On the show floor at Gulfood 2023, FoodIngredientsFirst is exploring the latest plant-based innovations. We speak with La Rose Noire, a chain of Swiss bakeries, presenting its lineup of bakery items, and Austria-based PLNT, who are tapping into the demand for natural aromas in meat and fish analogs. Meanwhile, coconut is trending as a key ingredient for plant-based cheese, according to German brand Jermi Käseria.
Michael Sevillano, sales executive at La Rose Noire, discusses the full range of items that the company is exhibiting. “We have our pastries, tart shells and ready-made desserts, which are all vegan. We also have vegan and gluten-free tart shells made as part of our chocolate creations as we use dark chocolate.”
The company is launching its line of tart shells this year as it continues to cater to vegan consumers.
There can be difficulty in creating a full lineup of vegan-friendly products, but the demand is definitely there,” says Sevillano.
So far, the company’s products are available in 58 countries and Sevillano wants to see La Rose Noire products in every continent as they expand to even more global markets.
Natural aromas for plant-based analogs
Matthias Nieuwkoop is on the stand at PLNT and says the company is taking on “a natural approach with its products,” and thinks a holistic mindset is driving the brand to consumers.
“We use single ingredients, which are often outsourced, so our innovations are all-natural, they contain natural aromas using herbs and spices. We are in charge of our food process, R&D innovation and we make our own recipes.”
According to Nieuwkoop, this allows “full control over the products that we make, we’re very much in charge of the whole development and production process.”
“Different blends of spices allow for a certain flavor experience right now. However, creating an alternative fish product that uses natural fish aromas can be very challenging,” he claims, adding that the company uses nori or algae to find a good flavor match.
“With these ingredients, consumers will recognize that it’s a taste that comes from the ocean, but without the typical fishy salmon flavor.”
Tapping into health and sustainability
PLNT’s parent company, Jan Zandbergen Group, started as a small butcher in the 1950s in Leiden, the Netherlands. “With the founding of Future Food Group, we want to contribute to a new world with innovative, plant-based successors to meat and fish,” notes Nieuwkoop.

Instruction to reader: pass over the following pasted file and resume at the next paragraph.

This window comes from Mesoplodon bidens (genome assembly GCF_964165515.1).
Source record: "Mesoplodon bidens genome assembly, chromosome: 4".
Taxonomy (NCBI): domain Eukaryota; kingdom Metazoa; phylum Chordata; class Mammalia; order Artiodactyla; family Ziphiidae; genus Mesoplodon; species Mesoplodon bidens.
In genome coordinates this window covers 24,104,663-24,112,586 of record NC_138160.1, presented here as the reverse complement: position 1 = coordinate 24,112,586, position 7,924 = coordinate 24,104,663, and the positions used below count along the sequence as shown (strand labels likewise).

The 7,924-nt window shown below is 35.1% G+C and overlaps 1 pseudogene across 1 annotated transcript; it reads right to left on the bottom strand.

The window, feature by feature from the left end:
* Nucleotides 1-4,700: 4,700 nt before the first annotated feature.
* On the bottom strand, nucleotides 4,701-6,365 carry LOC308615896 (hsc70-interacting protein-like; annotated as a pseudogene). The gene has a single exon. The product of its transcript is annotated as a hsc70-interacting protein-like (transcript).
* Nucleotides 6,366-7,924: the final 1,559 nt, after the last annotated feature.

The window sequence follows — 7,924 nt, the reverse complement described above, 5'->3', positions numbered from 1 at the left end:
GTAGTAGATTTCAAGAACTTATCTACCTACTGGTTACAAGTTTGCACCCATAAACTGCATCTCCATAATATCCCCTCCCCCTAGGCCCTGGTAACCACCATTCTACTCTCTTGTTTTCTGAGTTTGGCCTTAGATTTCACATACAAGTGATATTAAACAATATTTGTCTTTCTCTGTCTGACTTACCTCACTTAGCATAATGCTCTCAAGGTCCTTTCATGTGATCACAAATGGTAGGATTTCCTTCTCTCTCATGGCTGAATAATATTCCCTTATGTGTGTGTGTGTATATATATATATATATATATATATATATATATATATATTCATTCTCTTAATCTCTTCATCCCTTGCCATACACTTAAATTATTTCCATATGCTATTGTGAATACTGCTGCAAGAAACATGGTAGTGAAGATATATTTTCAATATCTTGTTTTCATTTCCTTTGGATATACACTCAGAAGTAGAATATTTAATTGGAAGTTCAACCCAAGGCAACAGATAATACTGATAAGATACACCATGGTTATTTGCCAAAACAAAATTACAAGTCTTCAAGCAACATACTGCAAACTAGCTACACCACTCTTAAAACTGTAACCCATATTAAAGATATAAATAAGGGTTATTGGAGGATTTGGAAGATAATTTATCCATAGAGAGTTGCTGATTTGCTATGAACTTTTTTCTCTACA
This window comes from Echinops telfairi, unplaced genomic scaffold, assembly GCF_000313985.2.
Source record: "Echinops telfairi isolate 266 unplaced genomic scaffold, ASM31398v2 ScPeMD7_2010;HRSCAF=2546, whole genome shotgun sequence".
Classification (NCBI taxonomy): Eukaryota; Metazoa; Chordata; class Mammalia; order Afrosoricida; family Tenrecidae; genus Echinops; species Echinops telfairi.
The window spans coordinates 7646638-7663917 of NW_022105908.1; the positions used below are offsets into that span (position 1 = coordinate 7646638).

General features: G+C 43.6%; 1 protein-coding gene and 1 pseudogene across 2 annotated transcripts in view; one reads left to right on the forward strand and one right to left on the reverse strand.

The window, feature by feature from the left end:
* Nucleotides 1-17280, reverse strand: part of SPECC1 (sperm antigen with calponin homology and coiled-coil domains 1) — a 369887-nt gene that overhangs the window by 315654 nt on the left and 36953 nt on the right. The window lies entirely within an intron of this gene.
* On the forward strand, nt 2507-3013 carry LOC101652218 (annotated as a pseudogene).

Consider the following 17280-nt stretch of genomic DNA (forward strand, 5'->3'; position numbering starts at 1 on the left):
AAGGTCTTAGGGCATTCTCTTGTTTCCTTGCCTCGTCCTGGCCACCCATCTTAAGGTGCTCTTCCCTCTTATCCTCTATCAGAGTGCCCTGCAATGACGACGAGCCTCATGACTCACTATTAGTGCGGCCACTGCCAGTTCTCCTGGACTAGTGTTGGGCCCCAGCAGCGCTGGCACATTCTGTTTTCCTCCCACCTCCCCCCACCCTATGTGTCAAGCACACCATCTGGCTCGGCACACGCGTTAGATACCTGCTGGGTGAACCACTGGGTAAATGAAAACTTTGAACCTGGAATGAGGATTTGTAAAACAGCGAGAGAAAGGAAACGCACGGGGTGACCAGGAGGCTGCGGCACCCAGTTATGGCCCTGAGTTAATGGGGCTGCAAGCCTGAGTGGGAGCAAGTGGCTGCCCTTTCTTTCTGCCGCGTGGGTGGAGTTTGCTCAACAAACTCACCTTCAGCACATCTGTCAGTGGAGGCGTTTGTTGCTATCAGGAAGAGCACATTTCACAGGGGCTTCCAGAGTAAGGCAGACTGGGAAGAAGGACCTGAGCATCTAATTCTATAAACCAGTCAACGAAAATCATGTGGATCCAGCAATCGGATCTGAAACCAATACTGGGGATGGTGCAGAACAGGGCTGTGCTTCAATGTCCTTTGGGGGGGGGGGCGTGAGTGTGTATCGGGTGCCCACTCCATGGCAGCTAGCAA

“We currently have around 200 products, not all of which are available to buy online, but we are on a continuous learning journey with our products,” he outlines, adding that last year the company rebranded itself. “We want to distinguish ourselves regarding health and sustainability.”
PLNT uses soy in its products, which are grown in Austria while incorporating peas and wheat. They generate their own energy from sustainable resources and don’t use any solvents to extract the protein.
Nieuwkoop also says they “use gravity” to extract natural flavors, giving the products a lower sodium profile and fewer chemical processes.
The “internationalization of kitchens” in the culinary world
Regarding the diversification of cuisines, Nieuwkoop says that it is presenting a curry and a stew on its exhibition stand for the Dubai market.
“The audience here is more familiar with curries and stews than other markets. Of course, there is a clear internationalization of kitchens in the culinary world, but in food retail and foodservice, the key trend is for food to be natural.”
In terms of global cuisines, the leading kitchens are still the Peruvian Japanese kitchens or a combination of those, he adds.
“We are also trying to create adventurous flavors, such as a burger with hemp oil. Other flavors, like Teriyaki and Tikka Masala, are also popular as standard in many global markets.”
Coconut for cheese alternatives
Dieter Seidler from Jermi Käseria says that in Germany, the vegan trend is developing at a rapid rate and comparing this to Dubai’s vegan market, there is notably less interest from consumers, but this could all change as Dubai is “very international,” and a place where Seidler sees most chance of developing a vegan market.
“There are so many influences all over the world, and just like meat alternatives, consumers will soon be looking for cheese alternatives, such as the products we are exhibiting at the show,” he comments.
Jermi Käseria is showcasing its vegan cheeses and cheese spreads made using coconut ingredients.
“Our cheese alternative slices come in two flavors and our cream cheese spreads come in three flavors. We also have some new developments such as mozzarella and feta alternatives which are all vegan and based on coconut ingredients.”
“One of our goals is to make cheese products that taste like the real thing,” explains Seidler, who adds that using coconuts is a “simple process.”
“They are widely available and you can work with them easily. However, there are no coconut trees in Germany, so we must import the coconuts by vessels, planes or trucks to take the fats from them.”
“Of course, we need to find other ways of working that are more sustainable, but that could mean extracting fats from other plant sources to create plant-based cheeses in the future.”
By Elizabeth Green, with additional reporting live from Gulfood in Dubai, by Benjamin Ferrer
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